Monarch butterfly's beauty invites my mind to travel deep into the universe.  Intricacies finer than cut gemstones reflect and diffuse sunlight into amazing hues of orange and burnt sienna.  Nature is amazing.

Monarch butterfly's larval food of choice is butterflyweed or orange milkweed.  Orange milkweed is a magnificent native plant here in Florida and across many  portions of North America.  Drought tolerant, milkweed takes sand or dirt and a minimal amount of water and produces stunning, bright orange terminal flower clusters.

Mandala monarch and milkweed was a challenge to turn into art.  The brilliant orange colors of both the monarch butterfly and the orange milkweed are unusual in nature and were difficult for me to integrate into an overall color scheme my eyes could accept.

I spent hours outdoors studying habitat and both the native plant's leaves and flowers as well as the monarch larvae and adult butterfly.

Mandala Monarch takes me up and away high into the sky.  I am ready for the migration voyage across the Gulf of Mexico to great oyamel firs found within mountain valleys of Michoacan Mexico.

We live within the midst of amazing, infinite nature.

Travel there with the Monarch and Milkweed mandala.  15" diameter Gíclee on aluminum plate with hanging rack attached to rear, signed and numbered limited edition print.  Inquires may be directed to kssonger@gmail.com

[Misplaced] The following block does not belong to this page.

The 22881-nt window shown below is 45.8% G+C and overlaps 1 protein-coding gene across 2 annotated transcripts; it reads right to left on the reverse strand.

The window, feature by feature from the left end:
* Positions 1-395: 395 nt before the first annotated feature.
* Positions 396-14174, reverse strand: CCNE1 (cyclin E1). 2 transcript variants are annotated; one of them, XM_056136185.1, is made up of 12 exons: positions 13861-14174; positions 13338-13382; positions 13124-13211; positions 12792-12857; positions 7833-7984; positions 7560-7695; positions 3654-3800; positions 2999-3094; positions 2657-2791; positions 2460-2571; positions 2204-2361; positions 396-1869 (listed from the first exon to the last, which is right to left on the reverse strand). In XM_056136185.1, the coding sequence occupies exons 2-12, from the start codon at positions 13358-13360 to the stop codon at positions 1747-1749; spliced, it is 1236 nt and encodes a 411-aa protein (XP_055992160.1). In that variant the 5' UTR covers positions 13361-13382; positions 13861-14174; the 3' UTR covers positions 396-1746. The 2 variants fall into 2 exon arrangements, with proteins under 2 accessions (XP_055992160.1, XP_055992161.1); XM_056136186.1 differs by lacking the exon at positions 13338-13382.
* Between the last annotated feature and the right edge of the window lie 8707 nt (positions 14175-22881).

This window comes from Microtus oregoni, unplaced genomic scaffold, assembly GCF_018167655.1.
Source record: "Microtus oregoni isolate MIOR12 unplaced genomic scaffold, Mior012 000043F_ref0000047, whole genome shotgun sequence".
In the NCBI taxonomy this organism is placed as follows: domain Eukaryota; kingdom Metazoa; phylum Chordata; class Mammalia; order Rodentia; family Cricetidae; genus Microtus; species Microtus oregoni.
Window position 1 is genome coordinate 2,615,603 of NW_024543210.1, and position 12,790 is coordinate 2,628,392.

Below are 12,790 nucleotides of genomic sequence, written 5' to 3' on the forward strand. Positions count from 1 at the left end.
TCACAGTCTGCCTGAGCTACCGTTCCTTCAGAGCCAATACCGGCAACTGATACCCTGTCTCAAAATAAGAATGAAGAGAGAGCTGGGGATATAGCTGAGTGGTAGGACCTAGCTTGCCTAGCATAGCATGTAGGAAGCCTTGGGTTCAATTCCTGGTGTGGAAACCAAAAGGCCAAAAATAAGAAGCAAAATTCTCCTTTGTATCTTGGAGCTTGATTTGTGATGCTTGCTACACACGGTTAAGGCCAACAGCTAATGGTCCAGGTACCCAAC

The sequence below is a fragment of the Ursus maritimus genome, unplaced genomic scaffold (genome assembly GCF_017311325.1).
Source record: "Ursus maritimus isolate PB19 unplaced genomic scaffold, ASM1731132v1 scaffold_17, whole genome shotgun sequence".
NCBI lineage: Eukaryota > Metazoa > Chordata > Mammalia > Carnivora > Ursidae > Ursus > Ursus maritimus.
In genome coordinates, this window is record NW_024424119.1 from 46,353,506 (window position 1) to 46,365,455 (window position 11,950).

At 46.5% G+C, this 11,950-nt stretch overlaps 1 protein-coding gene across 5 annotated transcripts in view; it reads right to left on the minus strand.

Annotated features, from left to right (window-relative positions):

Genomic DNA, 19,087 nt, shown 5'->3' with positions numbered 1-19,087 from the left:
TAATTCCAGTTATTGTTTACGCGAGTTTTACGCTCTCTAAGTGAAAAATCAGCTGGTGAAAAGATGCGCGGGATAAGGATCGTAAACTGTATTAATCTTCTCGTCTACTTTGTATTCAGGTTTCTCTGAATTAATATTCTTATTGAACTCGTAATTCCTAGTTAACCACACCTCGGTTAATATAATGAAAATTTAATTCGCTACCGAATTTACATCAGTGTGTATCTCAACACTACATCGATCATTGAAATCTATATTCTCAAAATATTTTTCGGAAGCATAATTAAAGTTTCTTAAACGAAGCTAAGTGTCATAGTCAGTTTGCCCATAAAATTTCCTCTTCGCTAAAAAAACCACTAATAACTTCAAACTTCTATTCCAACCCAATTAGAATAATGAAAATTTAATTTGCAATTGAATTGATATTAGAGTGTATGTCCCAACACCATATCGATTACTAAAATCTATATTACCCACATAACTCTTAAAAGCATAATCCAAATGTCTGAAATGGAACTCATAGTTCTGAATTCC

Sunday, March 6, 2016

Florida Nature Art, Mandala Elderberry, Sambucus nigra and Purple Hairstreak Butterfly, Altides halesus

Elderberry is a magnificent native wildflower and fruit bearing plant, cherished by humans and wildlife alike.
Elderberry and Purple Hairstreak Mandala by Kevin Shea

Flower and Berry Detail
Great purple hairstreak butterfly can often be seen foraging across elderberry flowers in parts of Florida and across the nation.

I like to think elderberry makes a great urban landscape planting.  She is drought tolerant, grows quickly, provides good screen coverage with her foliage and attracts birds and pollinators.

Elderberry fruit makes delicious jam, jelly and of course is renown for our ancestor's elderberry wine.

The purples and greens in this mandala take me to those hot summer Florida afternoons where the mockingbirds are calling and sweet, cold ice tea is in my cup.

I love this Florida nature mandala.

15" diameter gíclee on aluminum plate with hangers, numbered and signed limited edition print.  For inquiries contact the artist kssonger@gmail.com

Saturday, March 5, 2016

Seepage Sand Mandala, Florida Native Plant and Wildflower Art

Seepage Sand Mandala. 
Seepage Sand Mandala by Kevin Shea
About a year's worth of illustrating. Seepage sands habitat are special. Our plant nursery was located in such an area and I grew to love and appreciate the native plants and wildflowers. Seepage Sand Mandala incorporates; gallberry, shiny blueberry, smilax, rayless sunflower, xyris, pitcher plants, Sabatias, Grass pinks, Sundew and more ( check out the level of amazing detail ). Limited edition ink on aluminum plate. Inquire kssonger@gmail.com

Level of detail